High Fidelity suggests how easy it is to get your life stuck in a groove, especially if you're one of those guys who arranges his record collection not alphabetically and not chronologically but autobiographically, each plate of vinyl an emotional marker. For John Cusack's Rob, owner of a used record store in Chicago, music isn't just the soundtrack of life but life itself. Or is it a substitute for life? When the movie opens, Rob's just been dropped by his girlfriend, Laura (Iben Hjejle), which sends him into a soul-searching investigation of whether Laura's cracked the Top Five on his All-Time Breakup List. Old girlfriends appear in flashbacks, like love songs on a compilation tape, and we're struck by how boyishly clueless Rob is, then and now. Thirty-two going on 18, he's never figured out what he wants to be when he grows up. Based on a novel by England's Nick Hornby, High Fidelity is for anyone who's ever immersed him- or herself in pop culture to the point of nearly drowning. The movie both celebrates and denigrates the kind of connoisseurship that can lead to arguments over whether an album from 20 years ago had a "the" in the title, and it's at its best when we're just hanging around the record store with Rob and his two employees, Dick (Todd Louiso) and Barry (Jack Black). Dick, who looks like a human embryo, wouldn't hurt a flea. Barry rips customers limb from limb if they like the wrong music. As for the rest of the movie, it's a little too soggy. The scriptwriters (the same guys who wrote Grosse Point Blank, including Cusack) and director Stephen Frears have transplanted the story from London to Chicago, but they've kept the rain...lots and lots of rain.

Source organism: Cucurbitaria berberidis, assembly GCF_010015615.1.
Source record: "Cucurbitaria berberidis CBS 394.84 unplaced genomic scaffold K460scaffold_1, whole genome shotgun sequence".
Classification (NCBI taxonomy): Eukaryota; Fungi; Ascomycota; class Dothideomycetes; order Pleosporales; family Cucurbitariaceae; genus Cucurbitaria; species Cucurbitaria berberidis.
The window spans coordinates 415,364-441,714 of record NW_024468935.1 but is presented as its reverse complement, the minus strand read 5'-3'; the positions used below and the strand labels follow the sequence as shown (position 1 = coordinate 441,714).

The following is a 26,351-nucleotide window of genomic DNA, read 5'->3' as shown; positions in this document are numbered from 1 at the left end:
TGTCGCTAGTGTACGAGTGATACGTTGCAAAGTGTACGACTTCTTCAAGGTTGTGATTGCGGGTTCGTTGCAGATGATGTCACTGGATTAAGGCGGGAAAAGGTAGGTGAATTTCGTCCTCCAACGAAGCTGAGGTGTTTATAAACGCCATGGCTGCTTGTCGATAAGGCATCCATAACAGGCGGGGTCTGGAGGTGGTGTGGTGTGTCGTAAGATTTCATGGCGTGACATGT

Maybe that's why Cusack seems like he has a cold. Then again, he always seems like he has a cold, which sometimes works for the character he's playing and sometimes doesn't. Here, it seems perfectly in keeping with a guy who doesn't get enough sun, but it also gives the movie a nasally whine, as if it's been sniffing too much disk-cleaner fluid. To its credit, I suppose, High Fidelity doesn't go for false cheer. That would be like listening to an entire Peter Frampton record.